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Published March 28. 2012 05:01PM

If you're on a flight and there's a midair emergency whereby things quickly spin out of control, it's good to know there's a professional crew trained to make split-second decisions, as well as some strong, alert passengers on board willing to help.

That happened early this morning when Clayton Osborn, the captain of a JetBlue flight from New York to Las Vegas, became distraught and had to be restrained in what the airline simply termed a "medical situation." For those aboard the plane, however, the actual circumstances that transpired were much more dire.

When passengers saw Capt. Osborn come out of the cockpit unannounced, didn't close the door and then tried to force his way into an occupied bathroom, they knew something was not right. Fortunately, the co-pilot locked the disturbed pilot out of the cockpit to keep him away from the controls.

He tried to re-enter the cockpit, pounding on the door and shouting "bomb" and "we're going down."

After being locked out of the cockpit, the agitated captain then became the problem of crew members and passengers in the cabin. The situation reached a critical stage when Osborn ran up the aisle of the cabin screaming that "They're going to take us down!" and urging the passengers to pray.

As flight attendants struggled to keep Osborn away from the plane's emergency exit, David Gonzalez, a 50-year old former New York City corrections officer who now works for a security and surveillance company, stepped up to help. When he asked the captain what his problem was, Osborn reportedly stated, "You'd better start praying right now" and then began shouting about Iraq and Iran.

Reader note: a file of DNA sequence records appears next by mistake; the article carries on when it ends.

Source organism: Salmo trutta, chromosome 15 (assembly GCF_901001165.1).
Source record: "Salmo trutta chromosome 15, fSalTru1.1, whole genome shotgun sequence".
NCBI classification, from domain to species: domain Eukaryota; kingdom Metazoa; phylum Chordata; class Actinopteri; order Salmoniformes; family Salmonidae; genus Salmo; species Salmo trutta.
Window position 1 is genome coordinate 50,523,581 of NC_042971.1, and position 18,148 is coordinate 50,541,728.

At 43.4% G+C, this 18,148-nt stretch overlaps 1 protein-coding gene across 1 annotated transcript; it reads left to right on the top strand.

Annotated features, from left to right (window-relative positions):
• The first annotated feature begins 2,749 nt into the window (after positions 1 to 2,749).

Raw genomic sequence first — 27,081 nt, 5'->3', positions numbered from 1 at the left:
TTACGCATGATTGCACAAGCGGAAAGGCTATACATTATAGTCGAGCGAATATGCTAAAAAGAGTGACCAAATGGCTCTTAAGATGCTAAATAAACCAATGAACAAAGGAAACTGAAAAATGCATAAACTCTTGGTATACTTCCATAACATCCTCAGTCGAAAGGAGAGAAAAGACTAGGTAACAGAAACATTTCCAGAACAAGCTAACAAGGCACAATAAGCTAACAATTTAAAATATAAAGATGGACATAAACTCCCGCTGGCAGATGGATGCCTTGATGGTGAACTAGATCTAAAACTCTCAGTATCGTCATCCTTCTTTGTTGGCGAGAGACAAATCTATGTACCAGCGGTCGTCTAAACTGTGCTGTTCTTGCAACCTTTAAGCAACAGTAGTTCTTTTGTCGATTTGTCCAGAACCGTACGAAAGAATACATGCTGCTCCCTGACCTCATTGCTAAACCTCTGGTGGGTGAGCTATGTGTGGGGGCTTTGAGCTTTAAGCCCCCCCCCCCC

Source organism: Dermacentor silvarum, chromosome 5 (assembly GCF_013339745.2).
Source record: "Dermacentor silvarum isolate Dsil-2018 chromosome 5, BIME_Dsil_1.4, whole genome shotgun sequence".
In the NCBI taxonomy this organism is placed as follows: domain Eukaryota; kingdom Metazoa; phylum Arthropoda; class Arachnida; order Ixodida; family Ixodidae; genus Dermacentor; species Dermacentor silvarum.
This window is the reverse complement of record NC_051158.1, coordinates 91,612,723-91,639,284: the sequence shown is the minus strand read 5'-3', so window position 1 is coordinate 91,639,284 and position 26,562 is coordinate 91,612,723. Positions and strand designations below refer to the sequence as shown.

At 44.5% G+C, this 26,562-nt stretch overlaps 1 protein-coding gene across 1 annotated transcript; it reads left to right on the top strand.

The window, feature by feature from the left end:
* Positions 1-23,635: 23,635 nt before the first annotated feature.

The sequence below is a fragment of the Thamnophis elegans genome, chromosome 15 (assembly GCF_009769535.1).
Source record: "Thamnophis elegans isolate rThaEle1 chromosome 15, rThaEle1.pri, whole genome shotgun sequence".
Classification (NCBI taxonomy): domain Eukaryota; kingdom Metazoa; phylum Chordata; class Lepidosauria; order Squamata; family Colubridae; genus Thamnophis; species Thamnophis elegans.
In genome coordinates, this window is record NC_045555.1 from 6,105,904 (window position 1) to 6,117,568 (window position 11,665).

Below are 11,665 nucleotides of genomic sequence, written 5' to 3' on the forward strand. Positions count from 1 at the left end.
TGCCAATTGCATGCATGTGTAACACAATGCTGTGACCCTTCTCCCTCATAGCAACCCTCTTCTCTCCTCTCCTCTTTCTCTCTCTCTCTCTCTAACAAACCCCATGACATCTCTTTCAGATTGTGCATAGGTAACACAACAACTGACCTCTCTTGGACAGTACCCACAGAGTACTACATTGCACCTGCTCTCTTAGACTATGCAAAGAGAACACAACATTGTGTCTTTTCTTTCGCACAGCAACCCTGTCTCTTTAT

After putting the captain in a choke hold, Gonzalez, who lives in the Poconos, then replied 'I'm going to show you Iraq and Iran right now.' A group of other men soon helped Gonzalez, restraining the captain with seat belts.

Gonzalez kept a tight hold on the captain until the plane landed. Later, he said he didn't want to hurt Osborn but to just get him calm so the plane could safely land and they could get him medical assistance. Once on the ground, the scene reportedly looked like a TV SWAT show, with police swarming the plane.

Gonzalez was hailed as a hero by a number of passengers, who posed for pictures with him, but the father of five children said he doesn't consider himself a hero. He said he simply couldn't stand by while the harrowing events were unfolding in front of him.

"I got that spark. I knew I had to get involved," he said.

The 135 passengers and six crew members aboard the flight are certainly thankful he did.

By Jim Zbick

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